As part of this, the equality data programme will link and analyse government datasets, identifying where individuals have multiple barriers to opportunity and informing policy work in the Equality Hub and across government. This includes statutory protected characteristics but also other aspects of inequality, including socioeconomic and geographic inequality. That gives an opportunity for the Equality Hub to consider the points raised by the noble Lord, Lord Touhig, on autism and employment and wider issues about access to employment as well as the issues that my noble friend Lady Mobarik raised about widening opportunity and improving the skills agenda and the points raised by the noble Baroness, Lady Sherlock, who spoke about the Reset the Debt report—I have not yet read that, but I am sure that the Equality Hub will look into it in great detail. This will also be an opportunity to learn the lessons from the book by the husband of the noble Baroness, Lady Healy, The Dignity of Labour, as well as potentially to invoke some of the Bismarckian solutions raised by the noble Lord, Lord Jones.
The noble Baroness, Lady Ritchie of Downpatrick, and many other noble Lords raised the Government’s commitment to levelling up. This approach to inclusivity drives up our levelling-up agenda. The UK Government are committed to levelling up across the whole of the United Kingdom, between and within areas, to ensure that no community is left behind, particularly as we recover from the Covid-19 pandemic. We have therefore established a £4.8 billion funding pot for investments in infrastructure to improve everyday life across the UK. This includes regenerating town centres and high streets, upgrading local transport and investing in cultural and heritage assets. In addition, we are launching a community ownership fund to help ensure that communities across England, Scotland, Wales and Northern Ireland can support, and continue benefiting from, the local facilities, community assets and amenities most important to them.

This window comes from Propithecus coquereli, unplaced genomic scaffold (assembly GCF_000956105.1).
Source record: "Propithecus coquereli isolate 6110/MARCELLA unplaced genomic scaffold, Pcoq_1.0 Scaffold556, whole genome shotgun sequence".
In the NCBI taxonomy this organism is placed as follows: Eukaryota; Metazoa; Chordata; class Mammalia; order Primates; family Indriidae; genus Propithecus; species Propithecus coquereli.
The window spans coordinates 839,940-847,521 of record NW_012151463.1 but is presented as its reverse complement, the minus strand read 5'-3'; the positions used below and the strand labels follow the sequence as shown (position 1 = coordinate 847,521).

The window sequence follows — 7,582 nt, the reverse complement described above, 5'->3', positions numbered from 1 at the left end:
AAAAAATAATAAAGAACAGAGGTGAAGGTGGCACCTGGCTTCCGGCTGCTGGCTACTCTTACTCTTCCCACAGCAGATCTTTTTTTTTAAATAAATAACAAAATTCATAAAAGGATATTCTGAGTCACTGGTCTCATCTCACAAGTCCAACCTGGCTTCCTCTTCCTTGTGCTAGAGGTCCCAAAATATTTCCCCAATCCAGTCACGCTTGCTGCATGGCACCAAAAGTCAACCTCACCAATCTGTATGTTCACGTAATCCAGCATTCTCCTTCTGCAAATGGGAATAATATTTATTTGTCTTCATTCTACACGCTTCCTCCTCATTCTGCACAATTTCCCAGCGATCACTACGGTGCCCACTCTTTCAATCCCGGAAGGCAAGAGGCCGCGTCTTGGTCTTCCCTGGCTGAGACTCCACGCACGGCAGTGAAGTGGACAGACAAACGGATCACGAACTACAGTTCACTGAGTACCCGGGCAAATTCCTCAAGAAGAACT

Beyond levelling up, we are also committed to integration and ensuring that people across the UK feel a connection to society and one another. We have developed innovative programmes to address the issue, working closely with local authorities and community partners. The United Kingdom is generally regarded as well integrated; 84% of people report belonging strongly to Britain, and 81% say that their local area is a place where people from different backgrounds get on well together. Of course, there is always more work to be done, and we have forged a partnership approach between national and local government on our integration area programmes, testing a localised approach that supports partners in local areas across England to work together to build more united communities and places.
English language teaching is also a crucial part of promoting inclusivity and integration and, indeed, was a core manifesto commitment. We know that a lack of English presents a clear barrier to social and economic mobility. The Government are proud of their record in this space, which includes our ESOL for Integration Fund, supporting highly localised, community-based English language learning in areas of greatest need.
The noble Baroness, Lady Lister, also called for an increase in the welfare safety net, and the noble Baroness, Lady Brinton, invoked the spirit of John Stuart Mill. The Government are committed to delivering a modern, fair and affordable welfare system. This is especially important as we come out of the pandemic, which is why we will spend more than £57 billion on benefits to support disabled people and people with health conditions in 2021-22. That represents around 2.6% of GDP. This is a significant chunk of total welfare spending in Great Britain, which will be £241 billion in 2021-22. That is 23% of total government spending and around 10.7% of GDP.
The noble Lord, Lord Roberts of Llandudno, raised and highlighted the importance of digital connectivity. The noble Baroness, Lady Drake, and the noble Lord, Lord Whitty, also highlighted the digital divide that affects marginalised communities. To tackle the digital divide and support connectivity, the Government have worked closely with providers to ensure that social tariffs that provide low-cost landline and broadband services for those on means-tested state benefits are in place. DCMS has launched a £2.5 million Digital Lifeline Fund that will provide devices, data and support to 5,000 adults with learning disabilities. On 10 March, the Secretary of State for Digital, Culture, Media and Sport announced 10 technology priorities to support the digital tech sector and drive digitally-enabled growth, both in the context of Covid-19 and into the future.